Government Agency Will Monitor Nonprofits And International Organizations

Activists for indigenous peoples' rights believe the new initiative will go after their institutional partners

Fabiano Maisonnave
Manaus

The Bolsonaro administration assigned a new task to the Government Secretariat department, usually responsible for political relations with the Congress. It will also monitor the work of nonprofits and international organizations in Brazil.

An executive action (Medida Provisória 870) states that the Government Secretariat will "supervise, coordinate, monitor and follow activities of international organizations and nonprofit institutions in Brazilian territory."

In a tweet posted Wednesday (2nd), Bolsonaro accused nonprofits of exploring and manipulating indigenous peoples and black rural residents (known as quilombolas), without showing any corroboration for his claims.

Brazilian Army General Carlos Alberto dos Santos Cruz is the new Government Secretary, a minister in charge of political relations with Congress - AFP

"If the goal were to make for a more constructive high-level relationship between social organizations and the government, it would be a welcome measure," said José Miguel Vivanco, director for the Americas at Human Rights Watch.

"However, the words 'supervise' and 'monitor' suggest a lack of understanding of the independent role that these organizations perform in an open and democratic society."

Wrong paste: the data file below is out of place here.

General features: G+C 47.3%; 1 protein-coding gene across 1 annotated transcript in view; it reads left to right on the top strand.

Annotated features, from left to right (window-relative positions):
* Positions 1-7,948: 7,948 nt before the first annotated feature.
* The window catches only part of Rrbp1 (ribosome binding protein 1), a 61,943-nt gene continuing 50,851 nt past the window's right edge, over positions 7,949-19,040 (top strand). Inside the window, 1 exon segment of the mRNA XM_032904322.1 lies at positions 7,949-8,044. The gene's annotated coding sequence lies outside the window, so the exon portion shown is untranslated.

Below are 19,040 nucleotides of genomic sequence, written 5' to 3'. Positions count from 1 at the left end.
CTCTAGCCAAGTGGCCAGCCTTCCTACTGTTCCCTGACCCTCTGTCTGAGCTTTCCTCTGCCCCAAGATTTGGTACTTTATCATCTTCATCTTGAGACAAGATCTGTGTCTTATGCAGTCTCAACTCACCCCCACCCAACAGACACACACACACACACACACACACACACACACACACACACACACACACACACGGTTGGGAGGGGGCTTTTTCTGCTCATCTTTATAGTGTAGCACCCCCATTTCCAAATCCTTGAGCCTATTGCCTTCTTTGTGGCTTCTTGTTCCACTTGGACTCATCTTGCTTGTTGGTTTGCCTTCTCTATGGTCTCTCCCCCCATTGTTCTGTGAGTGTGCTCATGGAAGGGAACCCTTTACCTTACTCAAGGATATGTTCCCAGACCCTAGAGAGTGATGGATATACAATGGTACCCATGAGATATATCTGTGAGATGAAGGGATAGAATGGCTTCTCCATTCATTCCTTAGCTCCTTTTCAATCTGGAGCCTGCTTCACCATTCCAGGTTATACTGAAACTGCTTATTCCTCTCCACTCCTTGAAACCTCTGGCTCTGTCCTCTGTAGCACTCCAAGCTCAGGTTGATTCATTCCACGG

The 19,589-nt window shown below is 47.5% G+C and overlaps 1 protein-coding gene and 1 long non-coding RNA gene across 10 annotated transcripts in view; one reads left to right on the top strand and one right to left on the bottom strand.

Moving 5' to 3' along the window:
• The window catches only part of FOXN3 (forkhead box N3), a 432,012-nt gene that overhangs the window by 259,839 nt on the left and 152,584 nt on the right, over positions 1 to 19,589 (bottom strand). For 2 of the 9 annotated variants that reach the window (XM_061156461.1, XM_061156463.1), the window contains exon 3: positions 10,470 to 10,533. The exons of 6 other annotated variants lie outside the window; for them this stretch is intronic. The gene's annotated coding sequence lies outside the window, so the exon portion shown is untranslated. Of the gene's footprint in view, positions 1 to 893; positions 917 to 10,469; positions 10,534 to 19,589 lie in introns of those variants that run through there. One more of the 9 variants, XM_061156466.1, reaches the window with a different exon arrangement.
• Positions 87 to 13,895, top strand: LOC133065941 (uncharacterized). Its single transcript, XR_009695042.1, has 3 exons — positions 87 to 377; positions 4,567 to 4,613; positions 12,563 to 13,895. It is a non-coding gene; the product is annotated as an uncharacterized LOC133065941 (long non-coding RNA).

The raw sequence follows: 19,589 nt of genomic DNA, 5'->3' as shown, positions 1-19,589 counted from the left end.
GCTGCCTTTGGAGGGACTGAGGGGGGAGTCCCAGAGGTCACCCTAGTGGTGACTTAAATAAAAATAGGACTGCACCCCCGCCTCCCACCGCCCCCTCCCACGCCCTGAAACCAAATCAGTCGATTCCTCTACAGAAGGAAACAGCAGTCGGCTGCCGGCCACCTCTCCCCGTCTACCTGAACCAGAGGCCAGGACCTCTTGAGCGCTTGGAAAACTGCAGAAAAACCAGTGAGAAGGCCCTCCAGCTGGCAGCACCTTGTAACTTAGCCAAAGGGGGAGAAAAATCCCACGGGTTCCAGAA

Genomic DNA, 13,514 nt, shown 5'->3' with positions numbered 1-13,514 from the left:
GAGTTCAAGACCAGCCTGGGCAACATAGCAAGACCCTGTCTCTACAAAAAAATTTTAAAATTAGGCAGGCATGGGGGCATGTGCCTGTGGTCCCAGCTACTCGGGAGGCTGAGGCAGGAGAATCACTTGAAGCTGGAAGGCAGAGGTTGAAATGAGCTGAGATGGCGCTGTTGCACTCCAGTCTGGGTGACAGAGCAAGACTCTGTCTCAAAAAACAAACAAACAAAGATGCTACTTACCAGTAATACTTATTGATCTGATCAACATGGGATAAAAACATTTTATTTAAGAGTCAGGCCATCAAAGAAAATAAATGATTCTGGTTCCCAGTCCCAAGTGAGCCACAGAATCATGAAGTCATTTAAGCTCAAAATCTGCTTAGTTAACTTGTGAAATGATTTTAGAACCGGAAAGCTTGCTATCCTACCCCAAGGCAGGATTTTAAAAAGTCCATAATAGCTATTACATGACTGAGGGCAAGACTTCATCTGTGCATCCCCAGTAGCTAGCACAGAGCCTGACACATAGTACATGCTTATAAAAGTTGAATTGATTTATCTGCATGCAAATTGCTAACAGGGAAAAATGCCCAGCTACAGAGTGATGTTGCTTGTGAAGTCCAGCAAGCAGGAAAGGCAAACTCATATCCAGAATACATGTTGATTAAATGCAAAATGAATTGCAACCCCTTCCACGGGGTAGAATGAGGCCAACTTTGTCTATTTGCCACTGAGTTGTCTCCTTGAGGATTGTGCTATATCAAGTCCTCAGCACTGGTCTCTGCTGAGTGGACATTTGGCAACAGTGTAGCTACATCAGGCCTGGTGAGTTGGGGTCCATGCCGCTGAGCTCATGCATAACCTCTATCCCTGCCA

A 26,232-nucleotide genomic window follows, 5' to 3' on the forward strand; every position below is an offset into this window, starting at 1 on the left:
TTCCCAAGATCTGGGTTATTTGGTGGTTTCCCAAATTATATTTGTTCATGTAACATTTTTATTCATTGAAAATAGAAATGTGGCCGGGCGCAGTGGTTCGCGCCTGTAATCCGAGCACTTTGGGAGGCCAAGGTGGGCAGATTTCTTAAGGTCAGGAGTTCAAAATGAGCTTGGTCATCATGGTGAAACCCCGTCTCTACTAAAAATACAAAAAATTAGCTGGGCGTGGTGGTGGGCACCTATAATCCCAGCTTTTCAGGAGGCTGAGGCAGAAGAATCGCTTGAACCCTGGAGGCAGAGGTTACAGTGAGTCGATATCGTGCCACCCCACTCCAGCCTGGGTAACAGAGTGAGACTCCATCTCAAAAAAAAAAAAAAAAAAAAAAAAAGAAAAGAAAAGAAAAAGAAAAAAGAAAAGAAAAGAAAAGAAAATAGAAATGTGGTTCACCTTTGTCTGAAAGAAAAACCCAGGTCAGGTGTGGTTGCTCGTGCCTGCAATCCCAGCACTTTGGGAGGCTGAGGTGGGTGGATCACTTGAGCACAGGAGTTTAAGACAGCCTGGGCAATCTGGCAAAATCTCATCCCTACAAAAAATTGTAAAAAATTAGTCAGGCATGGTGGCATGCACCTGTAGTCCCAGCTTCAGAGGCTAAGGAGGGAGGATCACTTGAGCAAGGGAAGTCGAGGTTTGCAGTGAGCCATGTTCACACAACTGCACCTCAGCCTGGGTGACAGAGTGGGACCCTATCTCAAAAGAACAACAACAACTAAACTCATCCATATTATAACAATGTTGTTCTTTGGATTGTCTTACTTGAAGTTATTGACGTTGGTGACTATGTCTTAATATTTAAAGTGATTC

For activists for indigenous rights, the measure, a first in the Brazilian government, wants to weaken their institutional partners.

Dinamam Tuxá, the executive coordinator of Apib (Association of Indigenous Peoples of Brazil), says that the measure, along with gutting Funai (National Indigenous Foundation) by taking power to delimit indigenous lands to the Ministry of Agriculture, Bolsonaro is "attacking those who defend native Brazilians."

Teresa Cristina, a lawmaker from the farming caucus, will lead the Agriculture Department. She denied that the indigenous peoples’rights would be neglected during her term.

"We were thrilled to hear that the government will closely watch the nonprofits," mocked Nilo D'Ávila, campaign director at Greenpeace Brazil.

"That way, it will be able to quickly act on our complaints of land grabbing, illegal deforestation, illegal logging, fraudulent land licenses, and other issues."

Folha asked the new Government Secretary, General Santos Cruz, for comment, but had no answer.

Translated by NATASHA MADOV

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